Anti-Semitism, like Nazism, Fascism and Zionism, is a product of Europe and not the Orient. The Nazis, who were able to establish branches in every West European country, and in the US, Canada and Australia, were unable to do so in any Arab or Muslim state.
Zionism is a political ideology developed in 1896 by an Austrian Jew, Theodore Herzl. In The Jewish State Herzl suggested Palestine or Argentina be given to the Jews to establish a colony of their own. A year later the First Zionist Congress was held in Basle, Switzerland, and in 1907 the Eighth World Zionist Congress chose Palestine as the site of the Jewish colony.
In 1917 Britain promised Palestine to the Zionists. In a letter to Lord Rothschild, a British banker and Zionist, Britain's Foreign Secretary Arthur Balfour wrote that the government would facilitate "the establishment in Palestine of a national home for the Jewish people". This letter became known as the Balfour Declaration. According to the 1918 Official Statistical Data of the British Mandate, contained in a Survey of Palestine, the population was 92 per cent Arab and Eight per cent Jewish; land ownership was 97.5 per cent Arab and 2.5 per cent Jewish.
By 33 votes to 13, with 10 abstentions, the UN General Assembly partitioned Palestine in 1947. The resolution gave newly arrived Jewish European settlers, who now constituted one-third of the population and owned 5.6 per cent of the land, 56.47 per cent of the most fertile parts of Palestine while the two-third Palestinian population, who owned 94.4 per cent of the land were allocated 42.88 per cent of their country.
The Palestinians, rejecting the UN's unjust partition, called for the withdrawal of Britain and a democratic, independent state for all Palestine's Muslim, Christian and Jewish inhabitants. On the other hand the Zionists accepted the partition because it gave them, for the first time, the legitimacy they were looking for. They did not, however, have any intention of complying with the UN resolution.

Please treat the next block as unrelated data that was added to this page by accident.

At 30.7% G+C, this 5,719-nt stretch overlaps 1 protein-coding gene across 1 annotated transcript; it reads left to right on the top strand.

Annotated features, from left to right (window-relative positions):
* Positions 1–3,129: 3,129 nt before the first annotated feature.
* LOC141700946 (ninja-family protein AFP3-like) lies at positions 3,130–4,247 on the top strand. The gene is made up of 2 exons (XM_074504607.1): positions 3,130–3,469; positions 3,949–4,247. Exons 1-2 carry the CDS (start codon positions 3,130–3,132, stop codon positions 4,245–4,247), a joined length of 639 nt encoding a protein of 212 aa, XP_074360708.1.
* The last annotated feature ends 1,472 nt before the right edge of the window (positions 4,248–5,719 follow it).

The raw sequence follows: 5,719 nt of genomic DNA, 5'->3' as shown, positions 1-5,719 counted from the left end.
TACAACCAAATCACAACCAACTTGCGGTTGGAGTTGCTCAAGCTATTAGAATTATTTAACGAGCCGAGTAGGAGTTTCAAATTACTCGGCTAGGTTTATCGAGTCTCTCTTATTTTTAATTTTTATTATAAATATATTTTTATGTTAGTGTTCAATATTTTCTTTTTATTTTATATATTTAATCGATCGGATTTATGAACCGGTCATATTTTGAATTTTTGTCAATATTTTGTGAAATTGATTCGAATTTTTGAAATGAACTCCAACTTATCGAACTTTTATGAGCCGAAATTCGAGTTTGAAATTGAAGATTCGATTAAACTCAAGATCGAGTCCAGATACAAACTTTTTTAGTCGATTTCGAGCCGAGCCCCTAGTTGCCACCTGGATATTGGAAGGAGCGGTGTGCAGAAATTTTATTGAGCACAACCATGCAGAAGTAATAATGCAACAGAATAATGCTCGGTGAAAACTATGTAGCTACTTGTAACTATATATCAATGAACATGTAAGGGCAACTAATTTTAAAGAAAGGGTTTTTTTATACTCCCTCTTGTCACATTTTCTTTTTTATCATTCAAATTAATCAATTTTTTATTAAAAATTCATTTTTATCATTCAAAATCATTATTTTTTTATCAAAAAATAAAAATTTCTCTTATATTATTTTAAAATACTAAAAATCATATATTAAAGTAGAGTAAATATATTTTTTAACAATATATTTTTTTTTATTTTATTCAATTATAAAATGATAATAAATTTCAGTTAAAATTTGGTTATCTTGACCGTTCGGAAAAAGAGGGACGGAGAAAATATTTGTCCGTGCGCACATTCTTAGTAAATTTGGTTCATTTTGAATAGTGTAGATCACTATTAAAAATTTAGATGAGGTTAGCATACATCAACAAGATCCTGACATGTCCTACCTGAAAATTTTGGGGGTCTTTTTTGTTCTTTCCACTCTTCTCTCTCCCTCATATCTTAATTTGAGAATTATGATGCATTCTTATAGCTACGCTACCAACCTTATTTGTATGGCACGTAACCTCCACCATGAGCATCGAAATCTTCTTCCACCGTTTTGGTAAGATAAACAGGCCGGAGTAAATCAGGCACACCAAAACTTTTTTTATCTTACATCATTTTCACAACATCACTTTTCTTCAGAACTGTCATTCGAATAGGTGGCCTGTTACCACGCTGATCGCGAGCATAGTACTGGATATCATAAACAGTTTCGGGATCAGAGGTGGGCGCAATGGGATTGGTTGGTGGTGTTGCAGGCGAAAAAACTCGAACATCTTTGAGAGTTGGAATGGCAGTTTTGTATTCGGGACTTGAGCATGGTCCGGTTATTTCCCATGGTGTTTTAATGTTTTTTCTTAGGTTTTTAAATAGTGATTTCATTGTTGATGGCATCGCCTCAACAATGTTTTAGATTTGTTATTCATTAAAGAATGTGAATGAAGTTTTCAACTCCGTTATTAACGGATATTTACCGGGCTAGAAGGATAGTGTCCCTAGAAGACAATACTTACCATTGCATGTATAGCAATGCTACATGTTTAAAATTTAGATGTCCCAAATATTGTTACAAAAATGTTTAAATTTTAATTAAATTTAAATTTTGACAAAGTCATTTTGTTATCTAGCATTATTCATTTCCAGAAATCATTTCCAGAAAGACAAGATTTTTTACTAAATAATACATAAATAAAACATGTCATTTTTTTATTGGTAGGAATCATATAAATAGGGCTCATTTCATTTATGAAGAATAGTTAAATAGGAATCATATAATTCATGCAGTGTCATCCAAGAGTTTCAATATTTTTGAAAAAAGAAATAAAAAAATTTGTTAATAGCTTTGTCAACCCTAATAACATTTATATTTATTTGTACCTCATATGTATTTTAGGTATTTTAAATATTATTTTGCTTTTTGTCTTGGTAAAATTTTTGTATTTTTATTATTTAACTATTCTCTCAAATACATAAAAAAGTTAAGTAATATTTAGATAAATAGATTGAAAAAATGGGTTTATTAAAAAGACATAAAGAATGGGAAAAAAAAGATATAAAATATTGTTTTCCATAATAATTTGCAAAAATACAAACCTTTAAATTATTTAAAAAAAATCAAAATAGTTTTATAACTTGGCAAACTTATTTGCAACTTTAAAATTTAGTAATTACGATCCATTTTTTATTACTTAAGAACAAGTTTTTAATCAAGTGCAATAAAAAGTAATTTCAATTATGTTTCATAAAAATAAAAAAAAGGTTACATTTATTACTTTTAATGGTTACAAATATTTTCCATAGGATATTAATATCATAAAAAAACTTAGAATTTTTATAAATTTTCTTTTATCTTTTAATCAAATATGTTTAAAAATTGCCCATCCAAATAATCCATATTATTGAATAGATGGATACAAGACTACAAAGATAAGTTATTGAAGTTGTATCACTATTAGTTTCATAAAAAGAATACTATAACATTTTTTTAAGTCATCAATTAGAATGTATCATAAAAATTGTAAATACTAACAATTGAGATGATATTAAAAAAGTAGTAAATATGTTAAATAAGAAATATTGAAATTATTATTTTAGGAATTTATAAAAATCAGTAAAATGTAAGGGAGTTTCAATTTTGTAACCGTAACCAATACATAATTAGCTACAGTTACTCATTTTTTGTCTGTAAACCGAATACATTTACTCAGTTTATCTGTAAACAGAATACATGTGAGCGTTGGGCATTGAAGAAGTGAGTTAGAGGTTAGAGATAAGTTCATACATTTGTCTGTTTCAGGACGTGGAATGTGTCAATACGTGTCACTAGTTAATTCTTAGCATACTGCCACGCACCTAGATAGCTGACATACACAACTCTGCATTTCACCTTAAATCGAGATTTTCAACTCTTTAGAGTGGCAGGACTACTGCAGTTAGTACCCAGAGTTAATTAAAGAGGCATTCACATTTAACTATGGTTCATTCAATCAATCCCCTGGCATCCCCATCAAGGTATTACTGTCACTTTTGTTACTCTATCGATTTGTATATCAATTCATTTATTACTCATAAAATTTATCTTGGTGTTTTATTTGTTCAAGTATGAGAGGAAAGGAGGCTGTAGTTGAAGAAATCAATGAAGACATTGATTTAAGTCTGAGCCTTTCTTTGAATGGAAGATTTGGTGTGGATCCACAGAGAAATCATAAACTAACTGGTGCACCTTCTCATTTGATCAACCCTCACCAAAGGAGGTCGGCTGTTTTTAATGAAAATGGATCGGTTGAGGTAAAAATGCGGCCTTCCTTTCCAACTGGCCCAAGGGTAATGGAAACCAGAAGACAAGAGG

In 1948 Plan Dalet was put into force by well- armed and trained Zionist terrorist groups, the Irgun, the Hagannah and the Stern Gang. The plan had two objectives: to establish a Jewish state beyond the boundaries defined by the UN and to deport the Palestinian Arab population from that state. Under the watchful eyes of the British they seized several hundred villages and most Palestinian towns before the termination of the British mandate on 15 May 1948, even though the great majority of these towns and villages were outside the area of the Jewish state as defined by the UN.
On 14 May, 1948, through massacres and terror, the Zionists were able to declare the founding of the state of Israel on 78 per cent of Palestine and ethnically-cleanse over 70 per cent of the Palestinian people in order to turn a Muslim and Christian majority into a minority and the Jewish minority into a majority. The Jewish state could only be realised by deliberate ethnic-cleansing. They destroyed Palestine and renamed it Israel.
Despite repeated UN calls to let Palestinian refugees return to their homeland and pay them compensation (UNGA 194) Israel denied them the right to return because they were not Jews, while at the same time any Jew could immigrate to Israel from anywhere and claim citizenship on arrival. Countries belong to their citizens, but this is not so in Israel. The Israel that was established does not belong to its citizens but is a trust for Jews around the world. The Palestinian minority which remained are discriminated against and treated as second class citizens.